My name’s Jim, and, like many of you, I’m an addict. I’m addicted to broadband.
Comcast gave me my first high-speed taste. I got hooked and started paying too much for being always-on. But that was OK, I told myself, I was only doing it at home; when I went to my second home or out on the road, I kept my old-time telephone connection and dialed up to AOL or whatever other low-band connection was available.
Then I put in a home Wi-Fi connection. It was only a little thing, I said, something so my wife could access the Internet on her computer. But then I got a Wi-Fi-equipped laptop, and I carrying broadband around the house so I always had it by my side.
The laptop made things worse outside the home, too, when I discovered hotspots, broadband crack houses disguised as coffee shops and bookstores and airports … lots of places I might go for something else, but now I could roll up the old laptop and get a broadband fix. Running on coffee But that was OK, I thought. It wasn’t like I was running out to Starbucks to get broadband; I didn’t even like Starbucks coffee. And my resort house couldn’t get broadband, so it was still a safe haven where I could detox. Then Verizon offered me a deal I couldn’t refuse: a little less speed for a lot less money than Comcast. Like crack instead of cocaine. Of course, I bought another Wi-Fi device, even though the house is only slightly larger than a lawn shed, so I don’t ever have to be without broadband.
Even as I was slowly sinking into this debilitating habit, I saw other people who, I knew, were out of control. I silently mocked them as they jiggled the dials on their Palms and BlackBerries looking for e-mail and Web sites. My phone was a phone.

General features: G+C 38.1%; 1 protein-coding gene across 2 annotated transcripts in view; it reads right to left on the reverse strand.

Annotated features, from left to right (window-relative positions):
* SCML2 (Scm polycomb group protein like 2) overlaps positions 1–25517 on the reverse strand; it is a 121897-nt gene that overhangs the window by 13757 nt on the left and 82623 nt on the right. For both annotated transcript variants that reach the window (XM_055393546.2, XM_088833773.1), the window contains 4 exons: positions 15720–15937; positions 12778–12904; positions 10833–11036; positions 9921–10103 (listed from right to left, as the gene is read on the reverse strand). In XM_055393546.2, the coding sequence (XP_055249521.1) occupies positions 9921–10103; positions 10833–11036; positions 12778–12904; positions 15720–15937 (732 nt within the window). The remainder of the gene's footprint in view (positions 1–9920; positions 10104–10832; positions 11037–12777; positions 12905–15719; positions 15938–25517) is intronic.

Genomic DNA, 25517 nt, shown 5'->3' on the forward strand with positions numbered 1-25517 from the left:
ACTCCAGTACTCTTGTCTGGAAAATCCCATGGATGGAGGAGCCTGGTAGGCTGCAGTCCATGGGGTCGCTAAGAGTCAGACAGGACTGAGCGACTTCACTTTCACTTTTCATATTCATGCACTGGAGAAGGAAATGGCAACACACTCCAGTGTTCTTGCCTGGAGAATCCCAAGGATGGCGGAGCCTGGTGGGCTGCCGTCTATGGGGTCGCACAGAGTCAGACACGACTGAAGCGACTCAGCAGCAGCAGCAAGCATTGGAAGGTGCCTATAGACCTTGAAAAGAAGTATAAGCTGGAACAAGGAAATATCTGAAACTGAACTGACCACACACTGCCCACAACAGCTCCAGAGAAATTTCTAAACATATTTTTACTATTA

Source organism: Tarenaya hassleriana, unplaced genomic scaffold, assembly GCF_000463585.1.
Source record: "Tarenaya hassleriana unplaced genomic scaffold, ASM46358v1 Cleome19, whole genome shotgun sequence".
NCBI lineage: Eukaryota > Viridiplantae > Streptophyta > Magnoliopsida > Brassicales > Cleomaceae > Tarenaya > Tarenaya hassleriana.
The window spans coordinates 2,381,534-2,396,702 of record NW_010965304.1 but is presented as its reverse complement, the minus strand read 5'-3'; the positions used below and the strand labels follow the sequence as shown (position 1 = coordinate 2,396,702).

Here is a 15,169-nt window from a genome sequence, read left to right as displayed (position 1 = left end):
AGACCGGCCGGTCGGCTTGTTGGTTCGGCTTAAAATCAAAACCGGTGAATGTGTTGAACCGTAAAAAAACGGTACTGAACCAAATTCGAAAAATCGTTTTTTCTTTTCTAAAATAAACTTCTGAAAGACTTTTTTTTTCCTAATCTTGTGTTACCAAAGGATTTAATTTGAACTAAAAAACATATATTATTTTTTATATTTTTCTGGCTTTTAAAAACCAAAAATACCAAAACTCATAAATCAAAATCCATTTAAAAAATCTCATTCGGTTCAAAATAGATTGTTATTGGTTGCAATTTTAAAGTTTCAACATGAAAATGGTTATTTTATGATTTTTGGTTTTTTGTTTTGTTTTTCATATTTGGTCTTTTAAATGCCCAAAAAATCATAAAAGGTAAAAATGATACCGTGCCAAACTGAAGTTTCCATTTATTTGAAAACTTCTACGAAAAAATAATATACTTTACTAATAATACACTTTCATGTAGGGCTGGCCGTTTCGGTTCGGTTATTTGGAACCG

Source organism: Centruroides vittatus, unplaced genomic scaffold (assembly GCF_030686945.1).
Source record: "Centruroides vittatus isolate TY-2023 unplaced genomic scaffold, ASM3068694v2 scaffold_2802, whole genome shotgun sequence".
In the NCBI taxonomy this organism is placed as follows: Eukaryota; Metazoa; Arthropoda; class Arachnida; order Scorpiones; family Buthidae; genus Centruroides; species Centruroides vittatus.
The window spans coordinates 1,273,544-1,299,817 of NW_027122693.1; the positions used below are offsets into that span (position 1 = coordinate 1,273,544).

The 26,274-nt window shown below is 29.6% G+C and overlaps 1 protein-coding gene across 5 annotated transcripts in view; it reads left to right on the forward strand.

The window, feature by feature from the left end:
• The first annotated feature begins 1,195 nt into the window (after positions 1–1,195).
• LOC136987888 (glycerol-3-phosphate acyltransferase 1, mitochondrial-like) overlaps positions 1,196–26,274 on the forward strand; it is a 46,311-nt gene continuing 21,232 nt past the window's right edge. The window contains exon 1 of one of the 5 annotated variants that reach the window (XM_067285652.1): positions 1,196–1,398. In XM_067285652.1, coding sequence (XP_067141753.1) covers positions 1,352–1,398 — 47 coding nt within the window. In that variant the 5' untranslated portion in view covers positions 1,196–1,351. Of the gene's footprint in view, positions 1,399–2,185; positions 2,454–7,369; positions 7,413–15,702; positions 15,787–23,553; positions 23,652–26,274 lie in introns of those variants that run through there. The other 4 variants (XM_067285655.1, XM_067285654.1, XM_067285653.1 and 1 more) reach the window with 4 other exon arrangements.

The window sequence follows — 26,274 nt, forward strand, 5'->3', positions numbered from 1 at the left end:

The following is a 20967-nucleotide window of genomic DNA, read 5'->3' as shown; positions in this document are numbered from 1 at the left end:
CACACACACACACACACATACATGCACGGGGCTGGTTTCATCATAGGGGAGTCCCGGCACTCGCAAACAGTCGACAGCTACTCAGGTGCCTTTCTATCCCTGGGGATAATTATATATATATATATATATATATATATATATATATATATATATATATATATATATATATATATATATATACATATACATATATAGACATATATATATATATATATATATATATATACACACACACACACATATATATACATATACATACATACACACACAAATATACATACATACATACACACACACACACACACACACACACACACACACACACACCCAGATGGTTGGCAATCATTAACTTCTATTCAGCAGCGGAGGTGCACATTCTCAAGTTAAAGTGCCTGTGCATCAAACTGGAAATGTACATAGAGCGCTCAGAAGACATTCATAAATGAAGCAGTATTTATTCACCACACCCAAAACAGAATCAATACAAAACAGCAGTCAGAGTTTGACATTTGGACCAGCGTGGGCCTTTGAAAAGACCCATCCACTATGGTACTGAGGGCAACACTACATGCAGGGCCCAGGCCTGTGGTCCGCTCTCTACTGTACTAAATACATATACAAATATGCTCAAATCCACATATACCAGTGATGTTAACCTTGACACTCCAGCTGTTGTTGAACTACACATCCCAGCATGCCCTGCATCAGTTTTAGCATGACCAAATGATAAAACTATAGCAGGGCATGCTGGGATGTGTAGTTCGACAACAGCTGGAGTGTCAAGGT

Now something’s happened, and I know I need help. I got a BlackBerry phone to interface with my car’s hands-free Bluetooth system. The salesman convinced me to add broadband, and I smugly agreed, telling myself I’d probably only use it when I traveled or to show off for less privileged family members.
It didn’t happen. I can’t help myself. I sit in restaurants checking e-mail and the weather and the latest sports scores. I attend school programs and put the device on buzz so no one else hears when emails come with the latest press releases. I carry the phone with me into my family room and check e-mail during TV commercials. I know in my mind it’s not really high-speed like that first modem, that its watered down and weak, but it’s so easy to use, and always there. Untethered and loving it I’m addicted and confused. I’m no daredevil; freedom makes me agoraphobic. Wires comfort and tether me. But here I am, in my car, in my house, in my yard, on the golf course, for crying out loud, always on broadband through some invisible wireless connection.
I’m addicted, and I’m afraid. What happens when the pushers unwrap femtocells or dual-mode phones or WiMAX this year? Will I plunge deeper into this disease? It’s something I’ll learn – as will we all – as 2008 continues and broadband emerges from the homes and the alleys and the coffee shops into the light of the day.
Heaven help me, I can’t wait.
Jim Barthold is a contributor to Communications Technology. Reach him at firstname.lastname@example.org.